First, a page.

170
170

PROPERTY FROM A PRIVATE COLLECTION

Egon Schiele
LIEGENDES MÄDCHEN MIT SCHWARZEN STRÜMPFEN (RECLINING GIRL WITH BLACK STOCKING)
Estimate
300,000500,000
JUMP TO LOT
170

PROPERTY FROM A PRIVATE COLLECTION

Egon Schiele
LIEGENDES MÄDCHEN MIT SCHWARZEN STRÜMPFEN (RECLINING GIRL WITH BLACK STOCKING)
Estimate
300,000500,000
JUMP TO LOT

Details & Cataloguing

Impressionist & Modern Art Day Sale

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Egon Schiele
1890 - 1918
LIEGENDES MÄDCHEN MIT SCHWARZEN STRÜMPFEN (RECLINING GIRL WITH BLACK STOCKING)
Signed Egon Schiele and dated 1913. (center right); numbered No. 921 by another hand (lower left)
Watercolor and pencil on paper
12 1/4 by 19 in.
31.1 by 48.3 cm
Executed in 1913.
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Provenance

Otto Kallir, Vienna 
Vita Maria Künstler, Vienna 
Galerie Würthe, Vienna
Wolfgang Fischer (Fischer Fine Art, Ltd.), London
Anthony Abroms, Dallas (and sold: Sotheby's, New York, November 12, 1988, lot 158)
Acquired at the above sale 

Exhibited

New York, Galerie St. Etienne, Schiele, 1957, no. 17
New York, Galerie St. Etienne, Schiele, 1961, no. 28
New York, Galerie St. Etienne, Schiele, 1965, no. 46

Literature

Jane Kallir, Egon Schiele: The Complete Works, New York, 1990, no. 1241, illustrated p. 493
Jane Kallir, Egon Schiele: The Complete Works, Expanded Edition, New York, 1998, no. 1241, illustrated p. 493
Jane Kallir, Egon Schiele: Oeuvre complet, Nouvelle édition revue et augmentée, Paris, 2001, no. 1241, illustrated p. 493 (titled Girl with Black Stocking and Shoe)

Catalogue Note

Schiele may be counted among the most influential draftsmen of the modern movement, his contour drawings being the most readily identifiable of the entire Expressionist school. As Jane Kallir writes, “Like the late medieval German artists Hans Holbein and Albrecht Durer—with whom he merits comparison—Schiele was a consummate master of line. Early on, he learned to work fast. His hated master at the academy, Christian Griepenkerl, gave timed exercises, and Schiele of his own volition often drew with a stopwatch in hand. His entire life was a search for the perfect line: the line that hits the target every time; the line that knows no eraser. This, however, does not mean that Schiele’s approach was doctrinaire or monolithic. Flexibility and spontaneity were essential to his quest. His contours could be flowing and elegant in the Jugendstil manner, primitive in the Expressionistic mode, clipped and jagged, spare and sensual, or intertwined with curlicues and scarlike hatchings. The best of Schiele’s drawings demonstrate a perfect accord among the artist’s hand, his perceptions of his subject, and the subject’s physical appearance” (Jane Kallir, Egon Schiele (exhibition catalogue), National Gallery of Art, Washington, D.C., 1994, p. 14).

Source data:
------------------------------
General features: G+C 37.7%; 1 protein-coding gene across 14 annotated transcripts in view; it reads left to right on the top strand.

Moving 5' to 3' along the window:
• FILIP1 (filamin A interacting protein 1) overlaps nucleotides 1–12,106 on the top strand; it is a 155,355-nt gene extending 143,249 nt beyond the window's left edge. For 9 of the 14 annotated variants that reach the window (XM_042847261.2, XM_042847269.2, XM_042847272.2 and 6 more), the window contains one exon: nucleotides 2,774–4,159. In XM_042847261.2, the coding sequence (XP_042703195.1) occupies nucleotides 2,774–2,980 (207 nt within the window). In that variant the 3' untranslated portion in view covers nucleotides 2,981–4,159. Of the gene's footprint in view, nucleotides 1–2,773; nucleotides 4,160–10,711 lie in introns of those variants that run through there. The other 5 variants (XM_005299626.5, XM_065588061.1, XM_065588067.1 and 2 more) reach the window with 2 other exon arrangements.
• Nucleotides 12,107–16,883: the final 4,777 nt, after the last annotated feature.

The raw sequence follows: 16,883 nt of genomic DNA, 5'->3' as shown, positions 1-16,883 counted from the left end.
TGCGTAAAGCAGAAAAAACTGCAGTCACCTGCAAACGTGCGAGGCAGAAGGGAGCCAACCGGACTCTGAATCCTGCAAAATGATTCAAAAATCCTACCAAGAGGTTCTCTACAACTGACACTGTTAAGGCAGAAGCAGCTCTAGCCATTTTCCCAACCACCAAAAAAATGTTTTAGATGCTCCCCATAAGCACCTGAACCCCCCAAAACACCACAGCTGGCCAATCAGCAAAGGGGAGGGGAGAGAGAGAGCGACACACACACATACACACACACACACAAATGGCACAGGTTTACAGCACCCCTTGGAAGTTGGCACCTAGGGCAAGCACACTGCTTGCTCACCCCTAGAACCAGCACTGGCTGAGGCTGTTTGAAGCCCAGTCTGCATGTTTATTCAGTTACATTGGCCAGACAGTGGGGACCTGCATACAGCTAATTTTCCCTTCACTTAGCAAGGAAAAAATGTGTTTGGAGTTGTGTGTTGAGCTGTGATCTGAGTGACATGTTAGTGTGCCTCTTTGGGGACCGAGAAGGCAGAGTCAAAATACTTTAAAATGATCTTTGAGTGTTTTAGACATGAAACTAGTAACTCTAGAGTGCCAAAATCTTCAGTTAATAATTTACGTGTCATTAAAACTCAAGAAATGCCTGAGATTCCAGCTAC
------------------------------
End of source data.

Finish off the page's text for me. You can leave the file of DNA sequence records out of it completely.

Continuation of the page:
1913 marked Schiele's spiritual departure from a young adulthood occupied by inner turmoil and the anxiety of sexual awakening. As he stepped out of his vice and into a new maturity, his work, too, traded its blatant eroticism for a new tenderness, its voyeurism for an attentive intimacy. Gently inching away from his exploitation of the angular body's dramatic expressivity, the present work frames what Kallir describes as Schiele's rendering of "rounder, more wholesome shapes...[that] differ in their ability to evoke an underlying structure of bone and muscle" (Jane Kallir, op. cit., p. 490).

The present lot belonged to the art dealer Otto Nirenstein, who later took the name of Kallir. In 1923, Kallir would open the Neue Galerie with an exhibition of Schiele's paintings and later publish the first catalogue raisonné of his works in 1930. Threatened by the law against "degenerated art" in 1938, Liegendes Mädchen mit Schwarzen Strümpfen was then owned by Vita Maria Künstler who took over the Neue Galerie when Kallir emigrated to the United States. 

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